How Did I Make the Transcription?

It took me 35 minutes to just transcribe the 6 minutes and 51 seconds, and I don't think I am a super (fast) typist. I had two windows open. One was the browser with the video and the other was TextEdit (simple text editor on Mac). My procedure was to play a snippet of the video, press the spacebar on my keyboard to stop it, toggle to TextEdit and type the text I had heard, toggle back to the browser with the video, and press spacebar to start it again. Repeat until finished! I only fixed major fumble-finger typos as I transcribed. I left simple typos for the review pass-through. When i finished the transcription process, I still had the text and video windows side by side. I played the entire video and read my transcript while listening, making edits as I went along (and stopping the video while I did that). I didn't time my editing phase very well - both the re-listen/review and general editing - but it was definitely under 15 minutes. Perhaps I could complete this step more quickly if I used a fancier authoring tool. I was also a bit conscious of the time because I was doing this as a demo of the entire process. I also debated (with myself) how much fixing to do. I wanted to capture the informal tone of the interview, so I left grammar oddities as they were. That threw me with regard to punctuation. I added where a long stream of words might just be a bit much to understand. In other words, I spent some extra time on thinking about a strategy. Another time, I could speed things up, having thought this through. Summary: 50 minutes for almost 7 minutes. 7 minutes typing for 1 minute talking? I know an experienced or a speedy typist could do better. I also know I could take this script and upload it to the YouTube system for captioning. That can be another lesson for another day.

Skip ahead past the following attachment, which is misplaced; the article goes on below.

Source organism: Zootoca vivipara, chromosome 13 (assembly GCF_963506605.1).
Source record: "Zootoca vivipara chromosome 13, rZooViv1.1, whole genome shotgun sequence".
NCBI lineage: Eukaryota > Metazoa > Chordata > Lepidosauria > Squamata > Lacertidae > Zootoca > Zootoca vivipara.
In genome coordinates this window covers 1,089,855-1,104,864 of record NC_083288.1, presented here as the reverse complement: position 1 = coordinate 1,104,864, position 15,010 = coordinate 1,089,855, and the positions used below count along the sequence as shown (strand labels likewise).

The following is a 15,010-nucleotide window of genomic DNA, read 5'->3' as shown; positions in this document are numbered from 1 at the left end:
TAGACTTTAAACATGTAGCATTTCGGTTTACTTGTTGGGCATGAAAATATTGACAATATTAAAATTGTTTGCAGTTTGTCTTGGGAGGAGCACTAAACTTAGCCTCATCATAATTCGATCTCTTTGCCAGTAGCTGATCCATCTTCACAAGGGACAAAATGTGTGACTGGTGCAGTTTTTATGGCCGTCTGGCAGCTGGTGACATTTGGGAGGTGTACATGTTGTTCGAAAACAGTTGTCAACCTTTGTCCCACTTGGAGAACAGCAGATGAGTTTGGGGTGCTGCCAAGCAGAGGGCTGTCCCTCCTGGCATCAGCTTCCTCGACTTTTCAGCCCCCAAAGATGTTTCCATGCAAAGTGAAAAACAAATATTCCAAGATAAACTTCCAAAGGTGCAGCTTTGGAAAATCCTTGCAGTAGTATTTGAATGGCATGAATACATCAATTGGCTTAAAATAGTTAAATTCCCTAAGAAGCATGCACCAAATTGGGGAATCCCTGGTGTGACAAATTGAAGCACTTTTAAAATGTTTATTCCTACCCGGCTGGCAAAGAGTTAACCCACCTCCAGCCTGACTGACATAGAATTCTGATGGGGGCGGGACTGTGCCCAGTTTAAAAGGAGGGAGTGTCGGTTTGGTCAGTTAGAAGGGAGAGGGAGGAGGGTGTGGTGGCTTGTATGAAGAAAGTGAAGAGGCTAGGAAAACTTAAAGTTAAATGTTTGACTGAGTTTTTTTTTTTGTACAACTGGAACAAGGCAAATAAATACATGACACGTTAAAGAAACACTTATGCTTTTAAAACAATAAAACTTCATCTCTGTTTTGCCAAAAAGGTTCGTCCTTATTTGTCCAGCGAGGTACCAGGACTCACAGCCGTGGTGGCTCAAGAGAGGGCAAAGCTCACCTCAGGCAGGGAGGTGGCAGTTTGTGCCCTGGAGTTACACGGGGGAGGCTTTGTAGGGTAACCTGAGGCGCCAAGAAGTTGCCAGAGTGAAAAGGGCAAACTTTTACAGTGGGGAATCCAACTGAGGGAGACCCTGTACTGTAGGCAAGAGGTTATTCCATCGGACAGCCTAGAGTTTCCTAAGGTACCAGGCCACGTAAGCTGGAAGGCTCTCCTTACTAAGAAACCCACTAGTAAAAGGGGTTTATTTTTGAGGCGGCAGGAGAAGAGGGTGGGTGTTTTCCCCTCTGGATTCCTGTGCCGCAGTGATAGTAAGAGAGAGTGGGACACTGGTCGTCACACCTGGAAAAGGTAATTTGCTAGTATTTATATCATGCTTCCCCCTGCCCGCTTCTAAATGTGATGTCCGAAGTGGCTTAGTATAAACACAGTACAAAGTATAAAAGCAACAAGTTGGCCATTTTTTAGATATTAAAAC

The Transcript of the Brenda Huettner Interview at STC10